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Author Topic: What do I need to filter out to run a properly configured router?  (Read 4097 times)

Kizaki

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Hi,

What do I need to filter out to have a properly configured router? 

For example, the default configuration on this site for a tunnel is to route ::/0 to Hurricane Electric.  On one of the RFCs I read states 2000:/3 is for global addresses.  Would it hurt anything if I routed 2000::/3 to Hurricane Electric rather than ::/0?  I presume this would filter out any addresses that are supposed to be private and not routed on the internet.

My second question has to do with site local addresses.  They are supposed to be depreciated.   I don't know why they depreciated them. Site-local addresses are great for auto configuration, especially for the DNS servers.   Would it hurt anything if I use them anyways?

The problem is that RADVD does not assign DNS servers, even with the DNS setting in the config.  Windows by default assigns fec0:0:0:ffff::1-3 for the DNS settings.  I simply put one of those addresses on my router running the tunnel, and loaded up Bind.  Thanks to the site-local address, I didn't have to configure the DNS addresses on every computer, and I don't need DHCPv6.  All the nodes on all three of my subnets find that site-local address without a problem 

I also read in several places that Windows XP cannot resolve DNS though IPv6.  It seems to be working on my systems.  All DNS requests are going though to my DNS server over IPv6.  Even if the request is for an IPv4 only site.  It's rare that I see any IPv4 DNS packets on my network now.

My final question has to do with ip6tables.  Is there anything I need to filter other than source-route packets?  Mind you, I do not want a firewall. I want my network to be as open as possible. (sorry, but I am not as paranoid like most network admins.  Keeping up with security updates and turning off unused services has never failed me, yet). If I have too, I configure firewalls on the individual computers, not routers.  What I want to filter are malformed packets and anything that violates any IPv6 standards.  Basically, a packet insanity check.

This is what I have on my ip6tables so far.  If you guys have any suggestions, please let me know. 


Code: [Select]
root@kizakinet:~# ip6tables -vnL
Chain INPUT (policy ACCEPT 84858 packets, 8293K bytes)
 pkts bytes target     prot opt in     out     source               destination
    0     0 DROP       all      *      *       ::/0                 ::/0               rt type:0

Chain FORWARD (policy ACCEPT 349K packets, 182M bytes)
 pkts bytes target     prot opt in     out     source               destination
    0     0 DROP       all      *      *       ::/0                 ::/0               rt type:0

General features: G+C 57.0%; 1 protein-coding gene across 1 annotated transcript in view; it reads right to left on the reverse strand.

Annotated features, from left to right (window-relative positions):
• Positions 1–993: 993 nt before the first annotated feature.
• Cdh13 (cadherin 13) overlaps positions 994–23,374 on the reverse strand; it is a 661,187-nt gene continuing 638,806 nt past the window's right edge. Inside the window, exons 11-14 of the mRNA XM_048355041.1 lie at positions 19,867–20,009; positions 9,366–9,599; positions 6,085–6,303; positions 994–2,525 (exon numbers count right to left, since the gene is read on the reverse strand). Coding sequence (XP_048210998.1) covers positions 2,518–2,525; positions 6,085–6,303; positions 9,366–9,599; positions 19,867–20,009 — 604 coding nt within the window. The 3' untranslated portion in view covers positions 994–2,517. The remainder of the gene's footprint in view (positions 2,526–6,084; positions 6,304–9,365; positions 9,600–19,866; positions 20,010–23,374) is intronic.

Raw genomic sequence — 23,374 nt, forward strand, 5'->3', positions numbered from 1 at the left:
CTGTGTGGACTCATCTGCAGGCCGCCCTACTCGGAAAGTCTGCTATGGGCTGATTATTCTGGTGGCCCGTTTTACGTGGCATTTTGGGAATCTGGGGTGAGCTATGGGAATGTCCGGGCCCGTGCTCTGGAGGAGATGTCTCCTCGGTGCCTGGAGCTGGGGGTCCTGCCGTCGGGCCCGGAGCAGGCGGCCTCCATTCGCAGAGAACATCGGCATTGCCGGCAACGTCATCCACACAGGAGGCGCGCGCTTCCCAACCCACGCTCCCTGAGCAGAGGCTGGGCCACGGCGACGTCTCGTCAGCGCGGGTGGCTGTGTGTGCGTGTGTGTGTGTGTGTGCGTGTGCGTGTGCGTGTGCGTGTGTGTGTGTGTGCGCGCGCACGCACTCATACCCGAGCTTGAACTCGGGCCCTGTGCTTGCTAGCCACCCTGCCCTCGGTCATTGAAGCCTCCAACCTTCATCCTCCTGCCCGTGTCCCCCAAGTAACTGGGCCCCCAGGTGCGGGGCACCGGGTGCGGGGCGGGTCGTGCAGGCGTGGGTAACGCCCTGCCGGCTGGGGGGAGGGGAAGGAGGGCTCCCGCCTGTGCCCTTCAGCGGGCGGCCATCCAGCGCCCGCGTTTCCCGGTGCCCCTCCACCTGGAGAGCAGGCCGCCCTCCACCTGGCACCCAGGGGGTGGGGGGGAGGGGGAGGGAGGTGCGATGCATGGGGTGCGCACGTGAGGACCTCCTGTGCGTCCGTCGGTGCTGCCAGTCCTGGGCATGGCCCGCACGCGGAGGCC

Chain OUTPUT (policy ACCEPT 97210 packets, 14M bytes)
 pkts bytes target     prot opt in     out     source               destination
    0     0 DROP       all      *      *       ::/0                 ::/0               rt type:0
root@kizakinet:~#
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ericj

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Re: What do I need to filter out to run a properly configured router?
« Reply #1 on: December 08, 2008, 05:05:08 PM »

What do I need to filter out to have a properly configured router? 

For example, the default configuration on this site for a tunnel is to route ::/0 to Hurricane Electric.  On one of the RFCs I read states 2000:/3 is for global addresses.  Would it hurt anything if I routed 2000::/3 to Hurricane Electric rather than ::/0?  I presume this would filter out any addresses that are supposed to be private and not routed on the internet.

Routing either ::/0 or 2000::/3 should work fine. Using 2000::/3 would filter out the private address ranges, so I would recommend using that.

My second question has to do with site local addresses.  They are supposed to be depreciated.   I don't know why they depreciated them. Site-local addresses are great for auto configuration, especially for the DNS servers.   Would it hurt anything if I use them anyways?

The problem is that RADVD does not assign DNS servers, even with the DNS setting in the config.  Windows by default assigns fec0:0:0:ffff::1-3 for the DNS settings.  I simply put one of those addresses on my router running the tunnel, and loaded up Bind.  Thanks to the site-local address, I didn't have to configure the DNS addresses on every computer, and I don't need DHCPv6.  All the nodes on all three of my subnets find that site-local address without a problem 

It probably won't hurt to use them, but you should probably try to avoid using them, if just to keep your network to spec. Use unique local addressing if you can. If stateless autoconfiguration doesn't meet your needs, I suggest using DHCPv6 or a static configuration.

Still, I don't see your use of site local addresses ever becoming a problem, so it's up to you.
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